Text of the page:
Assessment Questions & Answers

Following are our answers based on the questions provided:

Q.1. What is the central idea of the text?
Ans: Literature is reflective of the stories that are most popular and that people are most likely to identify with.

Q.2. What connection does the author draw between British, American, and African stories?
Ans: British and American stories discuss a greater variety of experiences, while African stories are limited.

Q.3. What is the author’s purpose in the text?
Ans: Adichie wants to show how important it is to acknowledge more than a single story in order to fully understand what you are unfamiliar with.

Q.4. How do paragraphs 22-24 contribute to the development of ideas in the text?
Ans: They illustrate the damage that single stories can cause to groups of people.

Q.5. How does the author use her personal experiences in the text to introduce and develop her main idea? Cite evidence from the text to support your response.
Ans: The Danger of a Single Story shows the importance of having an all-round view of matters, people, and situations. A Single Story only provides a limited view. The author Chimamanda Ngozi Adichie had so many experiences of adopting a single story of others and being reciprocated with such views about her and Africa by others.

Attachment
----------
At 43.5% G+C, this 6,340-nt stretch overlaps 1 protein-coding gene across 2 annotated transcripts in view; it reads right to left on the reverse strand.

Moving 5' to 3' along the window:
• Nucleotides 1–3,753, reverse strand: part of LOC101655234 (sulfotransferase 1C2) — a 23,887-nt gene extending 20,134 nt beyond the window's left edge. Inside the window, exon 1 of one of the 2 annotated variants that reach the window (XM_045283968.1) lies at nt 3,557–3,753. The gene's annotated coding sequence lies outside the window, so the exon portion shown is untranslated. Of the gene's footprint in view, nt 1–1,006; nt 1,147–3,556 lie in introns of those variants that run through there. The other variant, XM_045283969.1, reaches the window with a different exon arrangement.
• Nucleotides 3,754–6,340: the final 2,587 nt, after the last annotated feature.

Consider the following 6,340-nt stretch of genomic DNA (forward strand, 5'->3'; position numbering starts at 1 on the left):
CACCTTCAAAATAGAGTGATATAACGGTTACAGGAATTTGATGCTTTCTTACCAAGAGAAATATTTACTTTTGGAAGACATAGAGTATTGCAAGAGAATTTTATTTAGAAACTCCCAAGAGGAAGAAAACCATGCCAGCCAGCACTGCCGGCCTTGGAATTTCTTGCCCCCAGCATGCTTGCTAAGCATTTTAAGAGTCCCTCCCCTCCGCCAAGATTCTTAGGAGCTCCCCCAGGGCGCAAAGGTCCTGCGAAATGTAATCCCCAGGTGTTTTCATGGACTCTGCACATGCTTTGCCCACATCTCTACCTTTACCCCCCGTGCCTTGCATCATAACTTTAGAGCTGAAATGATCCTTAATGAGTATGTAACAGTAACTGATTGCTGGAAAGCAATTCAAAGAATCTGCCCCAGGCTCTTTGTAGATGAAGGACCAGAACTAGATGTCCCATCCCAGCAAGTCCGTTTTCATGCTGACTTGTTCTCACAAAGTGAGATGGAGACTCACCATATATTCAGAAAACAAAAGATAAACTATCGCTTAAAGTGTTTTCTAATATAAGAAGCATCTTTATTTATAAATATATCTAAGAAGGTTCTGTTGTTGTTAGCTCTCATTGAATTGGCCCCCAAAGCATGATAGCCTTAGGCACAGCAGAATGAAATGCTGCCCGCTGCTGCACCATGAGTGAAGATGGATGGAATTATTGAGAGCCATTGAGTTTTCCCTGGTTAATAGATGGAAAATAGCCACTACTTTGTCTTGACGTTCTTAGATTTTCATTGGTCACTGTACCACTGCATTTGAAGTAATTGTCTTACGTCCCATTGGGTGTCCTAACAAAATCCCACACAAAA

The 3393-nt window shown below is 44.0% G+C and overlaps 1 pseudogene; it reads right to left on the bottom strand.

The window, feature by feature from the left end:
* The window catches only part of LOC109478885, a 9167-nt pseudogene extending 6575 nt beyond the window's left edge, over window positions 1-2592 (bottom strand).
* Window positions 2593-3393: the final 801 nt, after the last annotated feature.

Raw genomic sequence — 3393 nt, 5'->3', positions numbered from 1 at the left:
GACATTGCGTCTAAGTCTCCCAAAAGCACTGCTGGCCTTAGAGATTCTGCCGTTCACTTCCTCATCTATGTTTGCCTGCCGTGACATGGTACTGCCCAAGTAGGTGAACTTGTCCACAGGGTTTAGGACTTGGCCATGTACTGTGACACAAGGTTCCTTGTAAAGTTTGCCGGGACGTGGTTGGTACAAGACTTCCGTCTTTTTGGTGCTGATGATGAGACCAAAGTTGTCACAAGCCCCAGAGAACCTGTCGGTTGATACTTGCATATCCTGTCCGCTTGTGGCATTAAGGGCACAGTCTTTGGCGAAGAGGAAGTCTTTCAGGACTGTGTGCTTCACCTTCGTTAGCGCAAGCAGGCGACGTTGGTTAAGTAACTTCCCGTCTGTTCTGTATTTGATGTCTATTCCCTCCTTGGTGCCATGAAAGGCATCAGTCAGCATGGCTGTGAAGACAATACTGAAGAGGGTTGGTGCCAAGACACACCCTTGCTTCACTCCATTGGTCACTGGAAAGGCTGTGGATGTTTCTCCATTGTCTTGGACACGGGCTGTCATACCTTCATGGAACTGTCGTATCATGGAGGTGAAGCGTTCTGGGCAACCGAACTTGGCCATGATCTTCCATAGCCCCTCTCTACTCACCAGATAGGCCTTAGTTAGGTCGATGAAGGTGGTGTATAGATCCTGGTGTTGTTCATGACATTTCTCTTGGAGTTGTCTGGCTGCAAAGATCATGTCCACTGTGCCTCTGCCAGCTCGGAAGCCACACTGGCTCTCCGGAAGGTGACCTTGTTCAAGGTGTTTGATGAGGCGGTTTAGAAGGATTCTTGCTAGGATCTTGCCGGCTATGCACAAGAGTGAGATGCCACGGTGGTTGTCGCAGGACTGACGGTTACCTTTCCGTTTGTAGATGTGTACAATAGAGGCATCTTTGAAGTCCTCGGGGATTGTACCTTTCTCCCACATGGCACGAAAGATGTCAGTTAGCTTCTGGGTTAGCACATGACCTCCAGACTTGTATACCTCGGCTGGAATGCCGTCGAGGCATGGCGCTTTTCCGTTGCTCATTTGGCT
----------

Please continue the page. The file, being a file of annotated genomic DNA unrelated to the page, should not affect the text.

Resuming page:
In the speech “The Danger of a Single Story,” the author, Chimamanda Ngozi Adichie, uses her personal experiences to introduce and develop her main idea. She shares examples of times when she adopted a single story about others and when others had a single story about her and Africa. By sharing these personal experiences, Adichie can illustrate the limitations and dangers of having a narrow perspective or understanding of people and situations.
For example, Adichie talks about how growing up in Nigeria, she primarily read books by white authors that portrayed characters who were nothing like her or anyone she knew. This led her to believe that stories could only be about certain types of people or places. However, when she later encountered African literature written by African authors, it challenged this single-story narrative and expanded her understanding.
Adichie also shares an experience from college where her roommate had a single-story view of Africa as a poverty-stricken continent full of wild animals. This stereotype not only limited the roommate’s perception but also affected how she interacted with Adichie. Through this anecdote, Adichie highlights how adopting a single story can lead to misunderstandings and perpetuate stereotypes.


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In CommonLit, “THE DANGER OF A SINGLE STORY” is one of the students’ favorite transcripts authored by Chimamanda Ngozi Adichie for grade 11 students.

In this transcript with TED Talk, Adichie delves into her encounters with literature and the transformative power of stories in shaping our perceptions of the world and its diverse inhabitants.